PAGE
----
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As it was in the beginning...

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posted on Oct, 6 2015 @ 01:49 PM
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a reply to: Marduk

the planet underwent a cataclysm which resulted in survivors starting from scratch. so yeah, it would look primitive for the most part, but just enough of them knew the sciences to create these anomalies like ancient egyptians building complex structures while nearby nations were quite primitive. the idea of the copper age and so forth is bunkum, as you can find civs even today, that are still very primitive in function, whilst others are sending satellites and rovers, exploring other planets.
edit on 6-10-2015 by undo because: (no reason given)




posted on Oct, 6 2015 @ 01:51 PM
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originally posted by: undo
a reply to: Marduk

the planet underwent a cataclysm which resulted in survivors starting from scratch. so yeah, it would look like primitive for the most part, but just enough of them knew the sciences to create these anomalies like ancient egyptians building complex structures while nearby nations were quite primitive. the idea of the copper age and so forth is bunkum, as you can find civs even today, that are still very primitive in function, whilst others are sending satellites and rovers, exploring other planets.



Err, no, you want to believe Sitchin so much that your value as a researcher is negligible.

Try to remember, that real research is done from sources that have taken the time to actually study the culture, not from people who have taken the time to be journalists



posted on Oct, 6 2015 @ 01:56 PM
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a reply to: Marduk

but i have studied it and i do know the adam was from a word that meant living in the steppe. and according to the sumerian kings list, who was the first king? (p.s. and if you want to get technical, it meant habitation)

ham, a son of noah, migrated to egypt. his name is khem. the people of khem/ham, are the khemetians. he took the same info to egypt, that you find in sumerian-akkadian texts. over time, language and cultural variants, gave the data its own twist but there it is, larger than life: Atum, the creator god of egypt. it's the same exact story, with some cultural drift and spelling variants.
edit on 6-10-2015 by undo because: (no reason given)



posted on Oct, 6 2015 @ 02:15 PM
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a reply to: Kantzveldt

you might enjoy this guy's research




posted on Oct, 6 2015 @ 02:56 PM
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originally posted by: undo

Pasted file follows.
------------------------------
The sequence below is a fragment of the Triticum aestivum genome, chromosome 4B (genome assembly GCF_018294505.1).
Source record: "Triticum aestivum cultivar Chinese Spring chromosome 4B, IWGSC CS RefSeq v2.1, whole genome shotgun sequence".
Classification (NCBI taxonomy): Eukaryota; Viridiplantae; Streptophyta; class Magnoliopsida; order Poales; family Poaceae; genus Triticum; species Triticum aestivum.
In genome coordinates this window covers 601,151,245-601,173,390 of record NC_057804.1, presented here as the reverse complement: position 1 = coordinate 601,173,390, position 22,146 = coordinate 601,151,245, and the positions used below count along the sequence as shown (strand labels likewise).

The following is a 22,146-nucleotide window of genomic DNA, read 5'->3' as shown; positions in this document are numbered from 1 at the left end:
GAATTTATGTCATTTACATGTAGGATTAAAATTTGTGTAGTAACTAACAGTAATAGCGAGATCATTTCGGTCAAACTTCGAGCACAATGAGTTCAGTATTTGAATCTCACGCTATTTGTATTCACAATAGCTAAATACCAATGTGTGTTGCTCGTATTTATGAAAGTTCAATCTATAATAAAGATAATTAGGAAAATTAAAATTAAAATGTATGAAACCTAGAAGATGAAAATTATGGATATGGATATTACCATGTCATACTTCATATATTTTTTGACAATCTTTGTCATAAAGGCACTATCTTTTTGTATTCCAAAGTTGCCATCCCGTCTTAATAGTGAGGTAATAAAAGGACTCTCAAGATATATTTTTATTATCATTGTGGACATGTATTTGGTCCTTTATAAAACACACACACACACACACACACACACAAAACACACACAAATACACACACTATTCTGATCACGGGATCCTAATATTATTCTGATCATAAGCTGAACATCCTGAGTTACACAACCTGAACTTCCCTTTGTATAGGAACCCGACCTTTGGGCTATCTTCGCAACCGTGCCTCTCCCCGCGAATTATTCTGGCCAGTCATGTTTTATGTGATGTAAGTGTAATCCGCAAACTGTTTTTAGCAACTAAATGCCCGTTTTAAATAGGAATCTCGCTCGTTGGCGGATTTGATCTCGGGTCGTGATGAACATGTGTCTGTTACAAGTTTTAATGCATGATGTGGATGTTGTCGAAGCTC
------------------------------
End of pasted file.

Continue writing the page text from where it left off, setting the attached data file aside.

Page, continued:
a reply to: Marduk

according to the sumerian kings list, who was the first king? .

It wasn't adam...




originally posted by: undo
ham, a son of noah, migrated to egypt. his name is khem. the people of khem/ham, are the khemetians. he took the same info to egypt, that you find in sumerian-akkadian texts. over time, language and cultural variants, gave the data its own twist but there it is, larger than life: Atum, the creator god of egypt. it's the same exact story, with some cultural drift and spelling variants.

The story of Noah is derived from various Sumerian flood stories, Ham doesn't exist in them, you know that surely, but you still allow credulous sources to sway your research, sad

Even if I pretend that the Great flood of Noah happened the way that the bible claims, it is dated to 2348 BCE, so Ham is too late to found Egypt by about 700 years, though I'm sure that's no problem for your sources which seem to ignore the facts wherever possible





originally posted by: undo
a reply to: Kantzveldt

you might enjoy this guy's research

pointless, this was one of his lectures where he was saying that 2012 would be the end of the world
laughable that you think any of this is relevant now, especially as David Flynn is dead... 2012 was only the end of his world

edit on 6-10-2015 by Marduk because: (no reason given)



posted on Oct, 6 2015 @ 03:59 PM
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a reply to: undo

But what you linked to didn't mention anything about Adam, there's no reason why an article on Dumuzi would, it was interesting in linking to a section on Dumuzi as Amaushumgalana which is on topic;



Dumuzi-Amaushumgalana, in Mesopotamian religion, Sumerian deity especially popular in the southern orchard regions and later in the central steppe area. He was the young bridegroom of the goddess Inanna , a fertility figure sometimes called the Lady of the Date Clusters. As such, he represented the power of growth and new life in the date palm. In Uruk, the marriage of Dumuzi-Amaushumgalana to Inanna, in her role as goddess of the storehouse, was essentially a harvest festival, symbolizing the security the community felt after laying in provisions for the new year, just as a young couple finds security in marriage.


There is also an early astrological context to the Lady of the Date Palm, it represented the constellation Cancer, on the Indus valley seal below we see the sign for Virgo in the furrow, the same as for Sumer, then we see the sign for Leo as a tiger, and then the crazy Lady in the tree offering the tiger dates, as Cancer, followed by Gemini.



I mean maybe one could get the tree in the garden of Eden from that but is it really so important to always try and rip off other cultures to justify Hebrew myth...?